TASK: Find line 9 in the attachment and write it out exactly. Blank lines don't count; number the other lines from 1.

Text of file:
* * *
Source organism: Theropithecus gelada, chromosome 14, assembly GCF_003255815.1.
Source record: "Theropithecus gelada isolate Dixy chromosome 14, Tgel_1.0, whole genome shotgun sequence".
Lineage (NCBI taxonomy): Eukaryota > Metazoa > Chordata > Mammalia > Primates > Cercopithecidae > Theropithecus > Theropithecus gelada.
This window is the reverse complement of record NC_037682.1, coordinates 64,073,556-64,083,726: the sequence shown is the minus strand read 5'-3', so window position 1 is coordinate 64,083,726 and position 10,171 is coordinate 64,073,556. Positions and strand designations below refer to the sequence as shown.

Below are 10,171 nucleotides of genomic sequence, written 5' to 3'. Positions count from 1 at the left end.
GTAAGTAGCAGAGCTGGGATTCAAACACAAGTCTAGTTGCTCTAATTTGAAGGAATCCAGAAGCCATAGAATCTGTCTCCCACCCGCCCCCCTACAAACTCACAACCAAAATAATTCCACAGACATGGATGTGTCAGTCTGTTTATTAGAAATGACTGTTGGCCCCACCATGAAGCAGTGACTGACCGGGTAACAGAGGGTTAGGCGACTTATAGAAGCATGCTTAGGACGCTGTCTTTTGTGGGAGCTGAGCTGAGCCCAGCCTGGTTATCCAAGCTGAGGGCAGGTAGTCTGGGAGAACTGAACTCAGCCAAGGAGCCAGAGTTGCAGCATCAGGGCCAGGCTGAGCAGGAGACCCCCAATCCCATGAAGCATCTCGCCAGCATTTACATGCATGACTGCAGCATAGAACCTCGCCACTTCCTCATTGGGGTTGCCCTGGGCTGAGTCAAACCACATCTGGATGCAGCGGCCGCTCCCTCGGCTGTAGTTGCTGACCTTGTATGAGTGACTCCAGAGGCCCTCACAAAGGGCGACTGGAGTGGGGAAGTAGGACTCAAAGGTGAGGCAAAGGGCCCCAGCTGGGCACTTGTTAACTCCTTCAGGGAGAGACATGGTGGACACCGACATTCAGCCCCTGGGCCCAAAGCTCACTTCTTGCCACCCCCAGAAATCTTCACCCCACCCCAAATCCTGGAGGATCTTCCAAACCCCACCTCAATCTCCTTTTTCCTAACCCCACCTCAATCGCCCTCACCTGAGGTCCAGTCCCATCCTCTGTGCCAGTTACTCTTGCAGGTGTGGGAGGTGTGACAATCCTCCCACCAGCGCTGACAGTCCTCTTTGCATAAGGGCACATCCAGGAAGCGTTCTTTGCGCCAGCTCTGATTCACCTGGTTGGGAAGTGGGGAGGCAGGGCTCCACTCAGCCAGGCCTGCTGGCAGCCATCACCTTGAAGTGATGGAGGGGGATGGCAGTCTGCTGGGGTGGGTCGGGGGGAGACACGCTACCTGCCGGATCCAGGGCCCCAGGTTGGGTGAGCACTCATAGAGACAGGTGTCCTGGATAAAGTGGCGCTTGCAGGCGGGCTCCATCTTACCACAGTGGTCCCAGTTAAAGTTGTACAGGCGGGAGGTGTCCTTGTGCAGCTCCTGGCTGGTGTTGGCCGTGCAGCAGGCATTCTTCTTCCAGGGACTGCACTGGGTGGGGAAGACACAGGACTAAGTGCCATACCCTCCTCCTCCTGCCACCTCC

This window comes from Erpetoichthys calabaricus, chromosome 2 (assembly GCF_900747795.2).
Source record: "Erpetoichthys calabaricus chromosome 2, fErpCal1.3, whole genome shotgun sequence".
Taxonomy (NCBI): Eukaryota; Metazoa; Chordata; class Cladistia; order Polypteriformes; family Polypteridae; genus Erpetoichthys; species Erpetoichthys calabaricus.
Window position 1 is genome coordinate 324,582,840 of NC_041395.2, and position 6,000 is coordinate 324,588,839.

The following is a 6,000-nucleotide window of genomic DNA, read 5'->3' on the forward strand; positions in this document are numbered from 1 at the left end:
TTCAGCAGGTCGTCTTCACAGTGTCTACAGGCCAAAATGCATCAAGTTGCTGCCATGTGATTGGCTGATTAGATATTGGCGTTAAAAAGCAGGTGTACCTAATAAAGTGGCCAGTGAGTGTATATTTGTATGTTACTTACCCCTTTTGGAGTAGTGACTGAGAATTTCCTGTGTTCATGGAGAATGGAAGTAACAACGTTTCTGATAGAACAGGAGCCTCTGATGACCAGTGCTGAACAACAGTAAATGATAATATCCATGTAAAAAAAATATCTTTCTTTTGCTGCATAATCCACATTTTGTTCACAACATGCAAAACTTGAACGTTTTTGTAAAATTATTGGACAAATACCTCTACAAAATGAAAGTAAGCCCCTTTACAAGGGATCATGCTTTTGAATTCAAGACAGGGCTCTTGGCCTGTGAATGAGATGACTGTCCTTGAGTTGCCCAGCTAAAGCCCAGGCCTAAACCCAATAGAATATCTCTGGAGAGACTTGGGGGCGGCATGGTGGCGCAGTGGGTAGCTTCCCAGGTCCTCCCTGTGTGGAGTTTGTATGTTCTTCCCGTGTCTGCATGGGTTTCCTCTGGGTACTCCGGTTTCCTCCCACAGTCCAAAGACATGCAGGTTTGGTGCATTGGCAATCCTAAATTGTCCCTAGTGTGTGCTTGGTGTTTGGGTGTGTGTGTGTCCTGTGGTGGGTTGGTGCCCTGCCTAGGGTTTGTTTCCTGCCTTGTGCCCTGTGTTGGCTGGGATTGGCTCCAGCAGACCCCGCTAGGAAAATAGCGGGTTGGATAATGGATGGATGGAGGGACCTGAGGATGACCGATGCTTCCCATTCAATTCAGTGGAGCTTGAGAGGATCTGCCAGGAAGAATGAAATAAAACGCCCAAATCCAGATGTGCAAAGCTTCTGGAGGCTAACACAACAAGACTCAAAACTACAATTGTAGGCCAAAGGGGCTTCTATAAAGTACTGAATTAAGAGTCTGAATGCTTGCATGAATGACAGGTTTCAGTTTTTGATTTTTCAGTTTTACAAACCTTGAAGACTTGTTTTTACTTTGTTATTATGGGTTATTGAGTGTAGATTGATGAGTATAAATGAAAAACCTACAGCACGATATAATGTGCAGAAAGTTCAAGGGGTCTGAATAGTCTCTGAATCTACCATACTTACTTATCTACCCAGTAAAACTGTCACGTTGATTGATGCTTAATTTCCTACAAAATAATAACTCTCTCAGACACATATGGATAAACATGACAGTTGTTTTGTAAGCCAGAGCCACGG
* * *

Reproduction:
Taxonomy (NCBI): Eukaryota; Metazoa; Chordata; class Cladistia; order Polypteriformes; family Polypteridae; genus Erpetoichthys; species Erpetoichthys calabaricus.